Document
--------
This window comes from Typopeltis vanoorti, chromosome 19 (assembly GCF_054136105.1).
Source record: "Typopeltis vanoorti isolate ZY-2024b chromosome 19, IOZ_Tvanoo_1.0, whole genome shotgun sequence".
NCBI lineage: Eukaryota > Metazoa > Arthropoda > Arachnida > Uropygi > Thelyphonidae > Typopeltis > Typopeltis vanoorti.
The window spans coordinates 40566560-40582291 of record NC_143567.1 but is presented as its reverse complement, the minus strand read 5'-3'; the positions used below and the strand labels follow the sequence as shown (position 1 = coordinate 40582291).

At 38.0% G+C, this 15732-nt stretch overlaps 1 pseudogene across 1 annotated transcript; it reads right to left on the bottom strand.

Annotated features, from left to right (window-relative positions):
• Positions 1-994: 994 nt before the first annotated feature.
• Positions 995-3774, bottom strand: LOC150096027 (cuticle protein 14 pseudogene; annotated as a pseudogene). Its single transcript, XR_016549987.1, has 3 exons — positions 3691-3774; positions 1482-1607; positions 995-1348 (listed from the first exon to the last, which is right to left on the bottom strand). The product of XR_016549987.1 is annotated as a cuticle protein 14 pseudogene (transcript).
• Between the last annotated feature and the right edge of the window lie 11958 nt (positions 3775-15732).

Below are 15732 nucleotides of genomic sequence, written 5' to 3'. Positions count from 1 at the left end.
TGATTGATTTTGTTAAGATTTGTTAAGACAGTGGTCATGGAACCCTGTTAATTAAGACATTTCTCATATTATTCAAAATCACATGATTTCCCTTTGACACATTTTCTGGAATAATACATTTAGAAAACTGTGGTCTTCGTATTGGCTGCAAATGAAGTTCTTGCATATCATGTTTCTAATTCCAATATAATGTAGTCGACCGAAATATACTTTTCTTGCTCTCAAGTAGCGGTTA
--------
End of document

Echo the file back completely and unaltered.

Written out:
This window comes from Typopeltis vanoorti, chromosome 19 (assembly GCF_054136105.1).
Source record: "Typopeltis vanoorti isolate ZY-2024b chromosome 19, IOZ_Tvanoo_1.0, whole genome shotgun sequence".
NCBI lineage: Eukaryota > Metazoa > Arthropoda > Arachnida > Uropygi > Thelyphonidae > Typopeltis > Typopeltis vanoorti.
The window spans coordinates 40566560-40582291 of record NC_143567.1 but is presented as its reverse complement, the minus strand read 5'-3'; the positions used below and the strand labels follow the sequence as shown (position 1 = coordinate 40582291).

At 38.0% G+C, this 15732-nt stretch overlaps 1 pseudogene across 1 annotated transcript; it reads right to left on the bottom strand.

Annotated features, from left to right (window-relative positions):
• Positions 1-994: 994 nt before the first annotated feature.
• Positions 995-3774, bottom strand: LOC150096027 (cuticle protein 14 pseudogene; annotated as a pseudogene). Its single transcript, XR_016549987.1, has 3 exons — positions 3691-3774; positions 1482-1607; positions 995-1348 (listed from the first exon to the last, which is right to left on the bottom strand). The product of XR_016549987.1 is annotated as a cuticle protein 14 pseudogene (transcript).
• Between the last annotated feature and the right edge of the window lie 11958 nt (positions 3775-15732).

Below are 15732 nucleotides of genomic sequence, written 5' to 3'. Positions count from 1 at the left end.
TGATTGATTTTGTTAAGATTTGTTAAGACAGTGGTCATGGAACCCTGTTAATTAAGACATTTCTCATATTATTCAAAATCACATGATTTCCCTTTGACACATTTTCTGGAATAATACATTTAGAAAACTGTGGTCTTCGTATTGGCTGCAAATGAAGTTCTTGCATATCATGTTTCTAATTCCAATATAATGTAGTCGACCGAAATATACTTTTCTTGCTCTCAAGTAGCGGTTA